In sum, our Forum synergized our vibrant community and it’s memory will largely remain a testament to the life of Maxine Greene. Like Dr. Greene, our program bravely sought questions more than answers, and embraced many opportunities to sense more deeply, release the imagination, “internalize new modalities for expression” and bring ourselves into “startling relation to the world.”

Study Abroad London – Drama and Youth

By Isaiah Bent

NYU Steinhardt sent nineteen graduate students to London for three weeks; jam packed with new and exciting ways to approach theatre.  We experienced theatre for children with special needs, opera for children, process drama with the brilliant Cecily O’Neill, and of course, all the Shakespeare we could handle.

Isaiah with Cecily O'Neill

It was a once in a lifetime experience. Not only did we get to see around fifteen theatrical productions, but Dr. Philip Taylor put together an all-star group of British educators for us to work with during our stay.

A new wrinkle in this year’s London program was the amazing opportunity we had to devise a theatrical experience for second graders.  We guided sixty children through different “imagined worlds” we created using the new techniques we learned from our London professors.

When we were not knee deep in theatre (which was rare), we were enjoying the beauty of London.  Our lodgings could not have been better, given they were in Russell Square, smack dab in the middle of London.  Museums, world-class pubs, and extravagant gardens were all in walking distance.  My favorite local experience was when we dined on meat pies in the building where Sweeney Todd’s barbershop once stood.

Every student should make an effort to take advantage of this truly special program.  For more student stories, please check out our fabulous blog:

Study Abroad options for 2015 include our Theatre Practices January program in Puerto Rico and our Community Engaged Theatre summer program in Ireland.



Uproar Theatre Corp Awarded President’s Service Award

In recognition for innovative artistic programming and collaborative leadership highlighting the voice and talents of Steinhardt students, Uproar Theatre Corp was awarded the President’s Service Award.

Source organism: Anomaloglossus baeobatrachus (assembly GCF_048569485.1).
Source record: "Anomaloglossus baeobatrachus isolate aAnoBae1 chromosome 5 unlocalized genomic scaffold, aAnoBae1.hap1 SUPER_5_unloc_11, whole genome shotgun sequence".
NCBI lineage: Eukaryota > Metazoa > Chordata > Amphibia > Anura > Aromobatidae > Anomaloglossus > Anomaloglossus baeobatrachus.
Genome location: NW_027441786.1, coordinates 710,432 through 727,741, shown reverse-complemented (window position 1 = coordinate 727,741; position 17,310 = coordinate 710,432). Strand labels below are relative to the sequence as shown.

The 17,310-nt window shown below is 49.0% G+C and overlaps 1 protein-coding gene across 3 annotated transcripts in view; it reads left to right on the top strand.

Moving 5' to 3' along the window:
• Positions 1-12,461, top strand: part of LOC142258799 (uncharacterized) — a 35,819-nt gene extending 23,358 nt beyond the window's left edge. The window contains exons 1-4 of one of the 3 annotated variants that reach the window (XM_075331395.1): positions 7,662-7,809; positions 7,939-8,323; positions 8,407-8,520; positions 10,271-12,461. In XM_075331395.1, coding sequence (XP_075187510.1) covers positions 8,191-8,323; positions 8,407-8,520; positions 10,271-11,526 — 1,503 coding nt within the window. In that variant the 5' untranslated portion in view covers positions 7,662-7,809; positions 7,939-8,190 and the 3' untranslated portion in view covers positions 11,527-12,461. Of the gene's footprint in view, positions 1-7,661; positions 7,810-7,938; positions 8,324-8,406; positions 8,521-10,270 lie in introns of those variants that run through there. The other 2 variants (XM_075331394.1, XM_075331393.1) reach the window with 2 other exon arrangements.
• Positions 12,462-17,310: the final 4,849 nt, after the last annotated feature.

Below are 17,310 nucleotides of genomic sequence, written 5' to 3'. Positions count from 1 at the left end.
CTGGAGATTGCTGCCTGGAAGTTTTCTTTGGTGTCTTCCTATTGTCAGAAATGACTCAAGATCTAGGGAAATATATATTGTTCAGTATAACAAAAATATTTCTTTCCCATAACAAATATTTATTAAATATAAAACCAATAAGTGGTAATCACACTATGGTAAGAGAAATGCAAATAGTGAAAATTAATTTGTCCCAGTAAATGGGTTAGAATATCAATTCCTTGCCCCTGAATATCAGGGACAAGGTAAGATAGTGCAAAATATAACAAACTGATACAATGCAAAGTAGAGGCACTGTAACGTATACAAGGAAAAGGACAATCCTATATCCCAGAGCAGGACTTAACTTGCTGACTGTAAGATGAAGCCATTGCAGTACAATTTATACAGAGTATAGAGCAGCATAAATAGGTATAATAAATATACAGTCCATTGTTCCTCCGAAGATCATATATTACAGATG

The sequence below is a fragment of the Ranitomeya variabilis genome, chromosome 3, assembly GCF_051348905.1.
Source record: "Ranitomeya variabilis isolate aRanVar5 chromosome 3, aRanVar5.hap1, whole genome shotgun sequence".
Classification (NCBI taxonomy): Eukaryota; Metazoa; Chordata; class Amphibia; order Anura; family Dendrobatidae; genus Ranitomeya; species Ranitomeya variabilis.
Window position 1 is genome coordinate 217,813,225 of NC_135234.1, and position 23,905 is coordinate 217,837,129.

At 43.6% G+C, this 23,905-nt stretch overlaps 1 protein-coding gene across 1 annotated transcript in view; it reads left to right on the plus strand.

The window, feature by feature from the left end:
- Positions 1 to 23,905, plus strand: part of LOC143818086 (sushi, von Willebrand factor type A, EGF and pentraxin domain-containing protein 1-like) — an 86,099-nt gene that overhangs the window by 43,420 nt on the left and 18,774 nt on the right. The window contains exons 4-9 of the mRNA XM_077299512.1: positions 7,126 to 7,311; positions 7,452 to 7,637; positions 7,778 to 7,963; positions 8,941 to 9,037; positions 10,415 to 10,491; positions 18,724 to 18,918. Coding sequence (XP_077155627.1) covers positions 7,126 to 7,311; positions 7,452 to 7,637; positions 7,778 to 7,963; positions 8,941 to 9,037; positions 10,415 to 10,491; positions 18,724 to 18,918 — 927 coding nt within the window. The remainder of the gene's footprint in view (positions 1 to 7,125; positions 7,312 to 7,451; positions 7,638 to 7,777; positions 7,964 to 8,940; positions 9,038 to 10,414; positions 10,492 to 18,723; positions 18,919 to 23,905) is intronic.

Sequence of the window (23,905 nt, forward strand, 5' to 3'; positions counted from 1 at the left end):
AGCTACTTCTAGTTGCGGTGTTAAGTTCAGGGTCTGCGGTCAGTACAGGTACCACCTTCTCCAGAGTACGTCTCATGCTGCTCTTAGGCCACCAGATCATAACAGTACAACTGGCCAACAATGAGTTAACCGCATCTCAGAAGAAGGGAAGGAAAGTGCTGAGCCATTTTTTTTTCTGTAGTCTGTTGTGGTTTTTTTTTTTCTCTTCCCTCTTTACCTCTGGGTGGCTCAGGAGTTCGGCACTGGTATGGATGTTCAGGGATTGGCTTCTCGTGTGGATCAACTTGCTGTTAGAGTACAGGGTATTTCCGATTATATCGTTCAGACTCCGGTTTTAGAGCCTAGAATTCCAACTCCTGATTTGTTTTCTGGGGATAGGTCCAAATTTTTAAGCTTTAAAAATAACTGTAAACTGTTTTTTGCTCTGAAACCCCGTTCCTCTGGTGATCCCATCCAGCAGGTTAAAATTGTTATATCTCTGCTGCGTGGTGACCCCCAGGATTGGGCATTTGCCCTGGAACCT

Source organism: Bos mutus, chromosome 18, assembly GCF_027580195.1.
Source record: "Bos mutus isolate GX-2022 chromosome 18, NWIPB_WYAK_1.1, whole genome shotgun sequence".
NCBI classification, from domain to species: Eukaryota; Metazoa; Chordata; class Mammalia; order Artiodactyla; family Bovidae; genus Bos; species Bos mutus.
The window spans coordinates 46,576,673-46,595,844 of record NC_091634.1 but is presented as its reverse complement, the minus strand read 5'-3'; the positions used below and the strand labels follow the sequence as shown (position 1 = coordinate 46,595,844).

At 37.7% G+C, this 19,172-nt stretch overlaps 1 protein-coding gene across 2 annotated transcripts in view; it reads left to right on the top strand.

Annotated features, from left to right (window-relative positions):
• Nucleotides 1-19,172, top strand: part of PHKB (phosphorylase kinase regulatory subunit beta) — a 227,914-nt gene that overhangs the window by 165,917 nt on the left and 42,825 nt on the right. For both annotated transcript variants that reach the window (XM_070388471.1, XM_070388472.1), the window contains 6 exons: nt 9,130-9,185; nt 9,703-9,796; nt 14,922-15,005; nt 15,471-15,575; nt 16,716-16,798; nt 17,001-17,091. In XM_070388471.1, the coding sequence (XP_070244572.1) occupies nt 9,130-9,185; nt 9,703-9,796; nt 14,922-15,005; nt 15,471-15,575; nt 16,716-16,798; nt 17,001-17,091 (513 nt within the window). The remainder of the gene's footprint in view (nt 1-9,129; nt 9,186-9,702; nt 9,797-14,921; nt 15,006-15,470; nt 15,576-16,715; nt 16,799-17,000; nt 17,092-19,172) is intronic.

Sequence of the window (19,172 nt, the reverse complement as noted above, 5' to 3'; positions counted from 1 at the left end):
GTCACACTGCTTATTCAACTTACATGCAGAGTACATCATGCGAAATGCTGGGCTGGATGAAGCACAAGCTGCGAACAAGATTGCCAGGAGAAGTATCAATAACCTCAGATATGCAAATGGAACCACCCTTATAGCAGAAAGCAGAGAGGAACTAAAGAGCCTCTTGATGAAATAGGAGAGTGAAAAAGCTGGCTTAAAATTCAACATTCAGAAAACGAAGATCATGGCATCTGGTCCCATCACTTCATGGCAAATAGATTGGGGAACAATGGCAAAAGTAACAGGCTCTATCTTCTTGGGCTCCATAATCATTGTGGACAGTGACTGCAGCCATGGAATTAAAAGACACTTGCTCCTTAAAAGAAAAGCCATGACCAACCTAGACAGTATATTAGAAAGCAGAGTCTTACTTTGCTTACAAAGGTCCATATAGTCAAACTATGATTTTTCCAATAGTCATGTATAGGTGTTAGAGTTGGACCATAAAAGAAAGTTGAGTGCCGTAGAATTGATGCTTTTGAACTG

Uproar Theatre Corps is a student-run Steinhardt club sponsored by the Undergraduate Student Government. Founded and led by undergraduates in the Program in Educational Theatre, Uproar is devoted to  sponsoring free workshops, panels, and theatrical competitions which supplement (and complement) Steinhardt coursework. Uproar also creates opportunities for students to write, design, direct, and act, while building a community of student-practitioners. All NYU students (undergrad, masters, and doctoral) are welcome to participate in Uproar events.

New Plays for Young Audiences

In the summer of 2014, The New Plays for Young Audiences (NPYA) new play series at the Provincetown Playhouse developed three wonderful new plays: Pollywog by John McEneny, directed by Annie Montgomery; Pink Think by Eric Pfeffinger, directed by Nan Smithner; and Welcome to Terezin by Philip Glassboro, directed by Deirdre Lavrakas.
Two of the shows were reviewed by Theatre Online. You can check out the Pollywog review here: 

And the Welcome to Terezin review can be found here:
The NPYA series looks forward to another exciting summer developing new plays in 2015. If you’re interested in acting in one of the play readings, stay tuned for a posting with audition dates in May.

Looking for Shakespeare

By Corinna Rezzelle

Looking for Shakespeare (LFS) has been one of the most self-reflective experiences of my graduate studies thus far. Now, it is work. It is a lot of work. It’s early-mornings-with-no-coffee-and–so-much-to-do kind of work, but it is such a great experience that I would recommend every grad student in the Educational Theatre program to tackle.

This summer we did Shakespeare’s Twelfth Night. How fun, right? Shipwrecks, mistaken identities, over the top-ness in general. It was glorious fun! On top of the already wacky script, we added another layer: we set everything in the early 20th century fit with a Vaudevillian flair and several classic songs. Yes. We embarked on “Twelfth Night: The Vaudevillian Musical” in only 4-weeks. How we did it? I don’t know. Looking back, I am in awe of all that we accomplished in such a short period of time.  Our group (grad students and high-schoolers a like) were such a dedicated and hardworking group, we probably could have accomplished anything.